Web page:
Climate change protest

Climate journalism: the risks of reporting on “the biggest story of our time”


Climate change and environmental issues are among the biggest challenges the world faces today. Reliable and thorough reporting on this topic is therefore vital. But climate journalism faces its own challenges, like becoming a target when exposing wrongdoings or negligence of power holders. Being a climate journalist has quickly become one of the most dangerous professions there are.

Climate journalists face many forms of harassment, like (online) threats and physical and legal attacks. Something Sebastián Rodríguez can confirm, as an experienced climate reporter, and special projects editor of Climate Home News, a news platform that believes that quality climate journalism can change the world for the better. “Climate change is the biggest story of our time. Our goal is to deliver original journalism that informs and inspires action to tackle the global climate crisis.”

Free Press Unlimited has provided legal support to Climate Home News, and speaks to Sebastián Rodríguez about the current challenges in their work.

Can you describe the risks you and your colleagues face while reporting on critical issues like climate change?

“The editorial team at Climate Home News handles both daily news and in-depth investigative projects. With a growing emphasis on investigative journalism, managing risks has become crucial. Our investigative team, particularly freelancers who don’t have the same protections as our in-house journalists, often face online and physical threats. To prioritise their safety, we've developed comprehensive risk mitigation strategies.

We've also faced legal challenges, like potential lawsuits, which threaten our ability to operate freely. Our journey into investigative journalism has brought with it the constant danger of backlash from powerful entities, highlighting the importance of proactive risk management. This reality has led us to seek assistance from organisations like Free Press Unlimited, enabling us to continue our crucial work of speaking truth to power.”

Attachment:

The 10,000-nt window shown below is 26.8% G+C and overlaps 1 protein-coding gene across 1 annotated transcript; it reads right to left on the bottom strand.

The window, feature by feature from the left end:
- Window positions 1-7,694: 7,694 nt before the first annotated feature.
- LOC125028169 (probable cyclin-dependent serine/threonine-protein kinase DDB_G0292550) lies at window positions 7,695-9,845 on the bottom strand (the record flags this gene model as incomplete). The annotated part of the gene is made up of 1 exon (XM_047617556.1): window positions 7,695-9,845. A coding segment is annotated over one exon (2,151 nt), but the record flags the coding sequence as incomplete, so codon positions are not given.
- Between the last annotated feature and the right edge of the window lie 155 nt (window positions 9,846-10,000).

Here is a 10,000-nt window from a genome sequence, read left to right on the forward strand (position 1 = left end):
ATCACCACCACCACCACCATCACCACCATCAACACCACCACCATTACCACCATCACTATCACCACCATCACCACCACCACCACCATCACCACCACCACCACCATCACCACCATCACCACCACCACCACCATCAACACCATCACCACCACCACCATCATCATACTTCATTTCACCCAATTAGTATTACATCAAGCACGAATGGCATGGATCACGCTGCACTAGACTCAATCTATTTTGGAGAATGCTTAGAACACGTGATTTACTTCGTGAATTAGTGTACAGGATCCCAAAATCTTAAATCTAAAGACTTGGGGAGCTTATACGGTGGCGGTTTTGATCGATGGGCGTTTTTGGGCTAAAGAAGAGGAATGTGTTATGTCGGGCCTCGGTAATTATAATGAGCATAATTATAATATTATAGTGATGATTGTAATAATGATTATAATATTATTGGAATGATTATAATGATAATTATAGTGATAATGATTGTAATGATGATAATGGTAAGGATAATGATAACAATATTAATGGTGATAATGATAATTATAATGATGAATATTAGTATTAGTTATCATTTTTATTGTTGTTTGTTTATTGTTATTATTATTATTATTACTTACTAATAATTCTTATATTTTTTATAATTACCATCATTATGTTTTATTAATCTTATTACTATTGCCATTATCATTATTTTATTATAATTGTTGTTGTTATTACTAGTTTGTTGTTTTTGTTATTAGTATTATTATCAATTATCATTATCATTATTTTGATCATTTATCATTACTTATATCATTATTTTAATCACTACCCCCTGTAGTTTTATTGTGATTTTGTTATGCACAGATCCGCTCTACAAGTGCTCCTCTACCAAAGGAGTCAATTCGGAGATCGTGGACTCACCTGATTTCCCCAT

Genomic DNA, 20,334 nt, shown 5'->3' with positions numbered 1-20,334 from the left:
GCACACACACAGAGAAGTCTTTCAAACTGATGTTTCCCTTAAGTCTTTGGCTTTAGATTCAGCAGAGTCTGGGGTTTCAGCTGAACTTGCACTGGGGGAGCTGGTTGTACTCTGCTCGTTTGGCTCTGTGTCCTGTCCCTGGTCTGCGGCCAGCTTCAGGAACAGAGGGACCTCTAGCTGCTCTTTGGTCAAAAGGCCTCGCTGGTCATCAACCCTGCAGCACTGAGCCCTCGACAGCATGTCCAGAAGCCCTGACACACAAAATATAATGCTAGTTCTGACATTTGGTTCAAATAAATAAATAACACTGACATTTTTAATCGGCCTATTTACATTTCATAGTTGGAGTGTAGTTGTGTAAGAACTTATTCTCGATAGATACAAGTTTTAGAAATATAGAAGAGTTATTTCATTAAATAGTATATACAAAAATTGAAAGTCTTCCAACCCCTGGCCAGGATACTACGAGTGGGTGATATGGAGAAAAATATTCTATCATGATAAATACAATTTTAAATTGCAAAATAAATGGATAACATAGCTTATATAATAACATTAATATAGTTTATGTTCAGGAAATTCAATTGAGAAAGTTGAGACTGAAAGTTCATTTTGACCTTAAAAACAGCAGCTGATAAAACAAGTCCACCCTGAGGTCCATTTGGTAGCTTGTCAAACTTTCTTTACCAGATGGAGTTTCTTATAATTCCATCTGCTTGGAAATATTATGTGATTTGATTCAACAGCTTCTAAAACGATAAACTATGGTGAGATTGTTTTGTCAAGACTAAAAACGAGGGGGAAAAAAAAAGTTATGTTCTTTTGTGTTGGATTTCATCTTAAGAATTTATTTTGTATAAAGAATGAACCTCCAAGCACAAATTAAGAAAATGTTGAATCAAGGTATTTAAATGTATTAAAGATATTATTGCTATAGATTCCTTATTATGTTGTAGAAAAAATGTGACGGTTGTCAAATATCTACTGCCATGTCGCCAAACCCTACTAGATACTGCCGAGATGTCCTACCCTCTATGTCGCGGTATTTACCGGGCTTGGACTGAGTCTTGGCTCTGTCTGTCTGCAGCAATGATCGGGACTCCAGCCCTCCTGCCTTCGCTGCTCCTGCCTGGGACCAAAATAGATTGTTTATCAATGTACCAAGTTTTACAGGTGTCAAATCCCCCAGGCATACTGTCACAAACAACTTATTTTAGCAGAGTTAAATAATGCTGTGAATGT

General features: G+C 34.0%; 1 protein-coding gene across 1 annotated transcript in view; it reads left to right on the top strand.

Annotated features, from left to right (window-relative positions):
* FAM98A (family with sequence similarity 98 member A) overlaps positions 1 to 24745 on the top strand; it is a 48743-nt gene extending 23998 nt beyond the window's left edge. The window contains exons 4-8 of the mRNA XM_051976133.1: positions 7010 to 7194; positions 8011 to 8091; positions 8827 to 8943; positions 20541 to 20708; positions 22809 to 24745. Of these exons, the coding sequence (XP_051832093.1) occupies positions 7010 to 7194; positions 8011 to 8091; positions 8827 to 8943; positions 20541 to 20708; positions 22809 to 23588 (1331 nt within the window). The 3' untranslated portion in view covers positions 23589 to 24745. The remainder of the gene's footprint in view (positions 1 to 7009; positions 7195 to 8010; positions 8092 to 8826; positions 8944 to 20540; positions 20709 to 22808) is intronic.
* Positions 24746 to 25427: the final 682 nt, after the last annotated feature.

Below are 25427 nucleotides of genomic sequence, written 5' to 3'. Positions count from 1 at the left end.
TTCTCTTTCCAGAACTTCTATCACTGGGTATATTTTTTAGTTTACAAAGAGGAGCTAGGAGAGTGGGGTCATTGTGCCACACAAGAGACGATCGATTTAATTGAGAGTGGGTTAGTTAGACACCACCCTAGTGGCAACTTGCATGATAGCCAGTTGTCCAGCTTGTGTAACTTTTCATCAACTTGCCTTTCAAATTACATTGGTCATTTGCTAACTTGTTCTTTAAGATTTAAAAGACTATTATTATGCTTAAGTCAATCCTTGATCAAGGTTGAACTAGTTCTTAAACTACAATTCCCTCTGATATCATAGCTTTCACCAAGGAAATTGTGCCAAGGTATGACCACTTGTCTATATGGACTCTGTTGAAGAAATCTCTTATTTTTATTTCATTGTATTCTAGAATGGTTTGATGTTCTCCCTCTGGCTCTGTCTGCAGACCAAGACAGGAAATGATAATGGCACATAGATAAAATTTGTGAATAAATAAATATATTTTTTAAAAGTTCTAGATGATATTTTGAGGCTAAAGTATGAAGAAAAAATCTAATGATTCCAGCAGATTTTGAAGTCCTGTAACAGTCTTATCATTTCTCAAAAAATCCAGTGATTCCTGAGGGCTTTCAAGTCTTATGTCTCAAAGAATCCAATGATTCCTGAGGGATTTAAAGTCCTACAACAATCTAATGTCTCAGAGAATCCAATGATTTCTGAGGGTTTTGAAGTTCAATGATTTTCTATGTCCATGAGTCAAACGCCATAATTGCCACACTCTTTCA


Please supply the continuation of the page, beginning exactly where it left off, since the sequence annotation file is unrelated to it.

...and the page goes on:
What legal threats has Climate Home News faced when investigating sensitive topics?

“Our investigative journalism has frequently encountered legal intimidation, primarily from influential figures in the private sector who view our reporting as a threat to their business interests. A prime example occurred during our investigation in Namibia, where we investigated a company with suspicious financial activities linked to tax havens. Upon uncovering inconsistencies and seeking responses, we received not only a standard reply from their PR agency but also a vaguely threatening letter from their lawyers, hinting at possible defamation lawsuits. This tactic wasn't new to us; our coverage on climate issues, including energy and carbon credits, has often attracted such intimidatory responses, especially from project owners feeling wronged by our reports.

To address these challenges, we adhere to rigorous journalistic standards, and offer platforms for responses. This approach aims to protect our investigations from legal disputes, relying on accuracy and fairness as our strongest defences. Assistance from Free Press Unlimited has been invaluable here, particularly during our work in Namibia, aiding us in navigating legal threats and continuing our pursuit of truth.

Interestingly, we've observed that threats predominantly come from the private sector, more so than from the government or public entities. Fortunately, we have not yet had to engage in legal battles over these issues, unlike some of our partner outlets, that have faced significant legal and financial consequences.”

How did legal intimidation impact the investigative process and the team's approach to reporting on the Namibian project?

“In investigative journalism, legal threats significantly impact reporting outcomes. The Namibia investigation highlighted this challenge. Despite our diligent fieldwork, thorough documentation, and meticulous checks, receiving a legal letter prompted us to conduct additional reviews. We sought assistance from Free Press Unlimited’s legal expert, who provided expertise in assessing our article for potential risks. However, these additional checks delayed publication and payment to our freelancers. Such legal pressure compels us to exercise heightened caution, sometimes at the expense of narrative depth. Striking a balance between upholding journalistic integrity and navigating legal obstacles is crucial in in-depth investigative journalism.”

Can you say more about the process of reviewing an article from a legal standpoint to mitigate potential defamation risks, while ensuring the report's integrity and impact?

“Reviewing articles from a legal standpoint involves triple-checking details to avoid giving grounds for defamation claims. This process can make stories drier by cutting "colour" that adds depth but could be seen as defamatory. It's a balance between telling a compelling story and mitigating legal risks, ensuring the report's integrity while preparing for potential defamation risks.

A key lesson for us is that identifying risks early and seeking expert help is crucial. Legal assistance allows us to continue telling important stories, while safeguarding journalistic integrity and freedom of expression. Without Free Press Unlimited’s legal support, our reporting could have been significantly compromised, affecting our ability to uncover and report on critical environmental issues.”


Climate Home News

Image credit
Nicole Glass Photography

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